a resolution doesn't mean much if you don't put any action behind it and if it doesn't have an expiration date. it may as well be something you're wishing for, like a flatter midsection. if you really want to get rid of that gut, you can't just say you want to get rid of it -- although acknowledging that you need to is usually a tremendous first step. you know what i mean. lay off the beer swilling and the pork rinds and the fried everything. eat healthy. pop a vitamin after every meal, fer cryin' out loud. get off the couch and work out. like my favorite chinese saying goes, "talk doesn't cook rice."

most people don't even know the difference between goals and priorities.

i think that life needs an owner's manual, so that these things are explained thoroughly and fairly early and no one is left to make wishes and resolutions and live on the hope that someday they'll lose weight or stop smoking or dump that abusive boyfriend. but then again, circumstance has a way of handing us the life manual that we need when we least expect it. we just don't pay attention to the information we're given until it's too late.

it was arthur miller who said, maybe all we can hope to do is end up with the right regrets. i think that's an interesing way to look at it. i have regrets but they're good ones. so far, i don't regret leaving home. new york city hasn't been an easy place to live but i don't regret moving here. i don't regret my refusal to smoke cigarettes. and although i had a moment in college where i tried drugs because i was curious, i didn't lose myself in speed or heroin or whiskey like everyone else did. so my liver and my brain cells and my skin and the rest of my major organs are all doing great. but some of my friends are falling apart. and some of them aren't here anymore. i still miss carrie every day. God help me. i really do.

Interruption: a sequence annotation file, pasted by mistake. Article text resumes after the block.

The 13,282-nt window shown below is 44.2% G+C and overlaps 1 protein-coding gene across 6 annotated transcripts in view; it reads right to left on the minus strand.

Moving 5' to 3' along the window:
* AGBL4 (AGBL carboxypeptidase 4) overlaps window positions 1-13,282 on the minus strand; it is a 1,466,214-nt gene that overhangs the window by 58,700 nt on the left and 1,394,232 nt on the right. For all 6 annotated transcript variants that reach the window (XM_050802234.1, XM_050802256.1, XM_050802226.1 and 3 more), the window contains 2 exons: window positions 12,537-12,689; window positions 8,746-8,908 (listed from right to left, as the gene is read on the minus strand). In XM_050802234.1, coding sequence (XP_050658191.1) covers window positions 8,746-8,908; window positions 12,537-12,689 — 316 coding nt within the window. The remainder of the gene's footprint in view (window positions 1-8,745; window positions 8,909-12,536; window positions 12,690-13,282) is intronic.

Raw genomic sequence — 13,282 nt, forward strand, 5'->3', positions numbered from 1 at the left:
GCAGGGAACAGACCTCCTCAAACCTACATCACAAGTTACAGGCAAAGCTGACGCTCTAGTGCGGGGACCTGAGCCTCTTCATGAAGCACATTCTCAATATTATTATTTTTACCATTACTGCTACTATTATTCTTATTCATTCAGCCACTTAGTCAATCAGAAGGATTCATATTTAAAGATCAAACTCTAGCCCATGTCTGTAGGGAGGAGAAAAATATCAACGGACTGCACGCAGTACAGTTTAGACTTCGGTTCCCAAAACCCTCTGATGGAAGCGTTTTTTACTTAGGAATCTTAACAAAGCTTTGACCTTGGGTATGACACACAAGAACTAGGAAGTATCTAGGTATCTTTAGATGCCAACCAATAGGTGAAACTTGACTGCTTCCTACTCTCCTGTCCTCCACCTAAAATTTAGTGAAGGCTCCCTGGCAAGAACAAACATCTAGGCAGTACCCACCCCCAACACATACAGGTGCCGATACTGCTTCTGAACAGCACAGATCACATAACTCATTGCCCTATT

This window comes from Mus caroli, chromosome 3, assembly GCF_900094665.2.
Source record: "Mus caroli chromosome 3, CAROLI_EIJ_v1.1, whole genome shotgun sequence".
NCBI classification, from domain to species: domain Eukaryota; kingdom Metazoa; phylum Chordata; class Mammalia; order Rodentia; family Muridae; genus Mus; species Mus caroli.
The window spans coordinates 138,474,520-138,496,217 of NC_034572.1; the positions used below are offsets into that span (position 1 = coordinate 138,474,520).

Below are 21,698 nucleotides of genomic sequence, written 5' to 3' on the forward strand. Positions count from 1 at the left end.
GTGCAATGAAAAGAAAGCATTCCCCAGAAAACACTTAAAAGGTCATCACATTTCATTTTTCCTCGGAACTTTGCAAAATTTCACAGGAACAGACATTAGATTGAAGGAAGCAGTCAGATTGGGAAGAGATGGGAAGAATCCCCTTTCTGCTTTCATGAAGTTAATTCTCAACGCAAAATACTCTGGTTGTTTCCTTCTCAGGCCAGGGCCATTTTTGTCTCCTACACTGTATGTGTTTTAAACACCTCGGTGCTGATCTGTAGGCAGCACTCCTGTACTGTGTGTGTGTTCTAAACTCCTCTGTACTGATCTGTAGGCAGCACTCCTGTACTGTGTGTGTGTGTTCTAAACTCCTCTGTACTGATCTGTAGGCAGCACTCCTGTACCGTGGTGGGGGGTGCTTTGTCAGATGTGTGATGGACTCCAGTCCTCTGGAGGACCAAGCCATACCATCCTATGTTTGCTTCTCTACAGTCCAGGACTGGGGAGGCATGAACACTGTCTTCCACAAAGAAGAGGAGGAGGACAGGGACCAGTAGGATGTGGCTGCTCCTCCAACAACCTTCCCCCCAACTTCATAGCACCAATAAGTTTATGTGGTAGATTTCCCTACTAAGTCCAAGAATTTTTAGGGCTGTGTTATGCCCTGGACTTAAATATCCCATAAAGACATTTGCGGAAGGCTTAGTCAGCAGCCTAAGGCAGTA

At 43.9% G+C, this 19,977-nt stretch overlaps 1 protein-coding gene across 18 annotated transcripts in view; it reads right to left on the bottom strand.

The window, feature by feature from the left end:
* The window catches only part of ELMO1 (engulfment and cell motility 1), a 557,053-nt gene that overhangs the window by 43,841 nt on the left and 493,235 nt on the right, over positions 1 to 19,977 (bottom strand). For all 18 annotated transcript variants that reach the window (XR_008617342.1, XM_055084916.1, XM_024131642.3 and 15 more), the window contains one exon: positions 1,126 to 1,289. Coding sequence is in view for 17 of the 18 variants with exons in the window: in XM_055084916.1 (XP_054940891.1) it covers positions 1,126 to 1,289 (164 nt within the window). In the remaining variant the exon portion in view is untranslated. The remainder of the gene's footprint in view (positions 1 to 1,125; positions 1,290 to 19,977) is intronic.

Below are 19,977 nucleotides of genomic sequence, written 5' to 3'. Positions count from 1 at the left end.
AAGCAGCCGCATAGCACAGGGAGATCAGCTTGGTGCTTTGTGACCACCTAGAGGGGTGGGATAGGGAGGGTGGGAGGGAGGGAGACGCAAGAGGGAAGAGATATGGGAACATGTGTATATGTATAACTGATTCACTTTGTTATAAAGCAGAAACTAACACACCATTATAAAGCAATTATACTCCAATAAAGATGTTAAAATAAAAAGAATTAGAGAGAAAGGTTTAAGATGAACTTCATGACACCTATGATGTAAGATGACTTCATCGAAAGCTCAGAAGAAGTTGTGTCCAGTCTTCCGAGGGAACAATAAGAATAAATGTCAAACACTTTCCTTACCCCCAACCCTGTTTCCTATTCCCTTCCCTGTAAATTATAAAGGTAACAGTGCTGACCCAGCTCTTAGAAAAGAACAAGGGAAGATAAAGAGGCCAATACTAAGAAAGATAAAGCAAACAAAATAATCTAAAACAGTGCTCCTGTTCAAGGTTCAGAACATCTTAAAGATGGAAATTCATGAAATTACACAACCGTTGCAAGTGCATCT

hey. wanna know something that millionaires have in common? they all take excellent care of their bodies. that makes a lot of sense to me. why work so hard to get all that money, only to keel over from a heart attack right when you've got nothing but time to enjoy the good life?

it's a way of thinking, i suppose. i changed my way of thinking when i took that workshop and i didn't even realize it. that was circumstance, handing me a piece of that life manual that i so needed. thank God i was paying attention.

anyway, it's true. i don't have any new year's resolutions. but i don't think anyone else should have any, either. there. i said it.

Sunday, January 01, 2006

God bless us, everyone.

Happy New Year, World!
God bless us, everyone.

love and grits
your biggest fan
Queen Esther

"...a timelessly beautiful voice accompanied by a stunningly
gorgeous woman stuck in a world of soulfully seductive sound."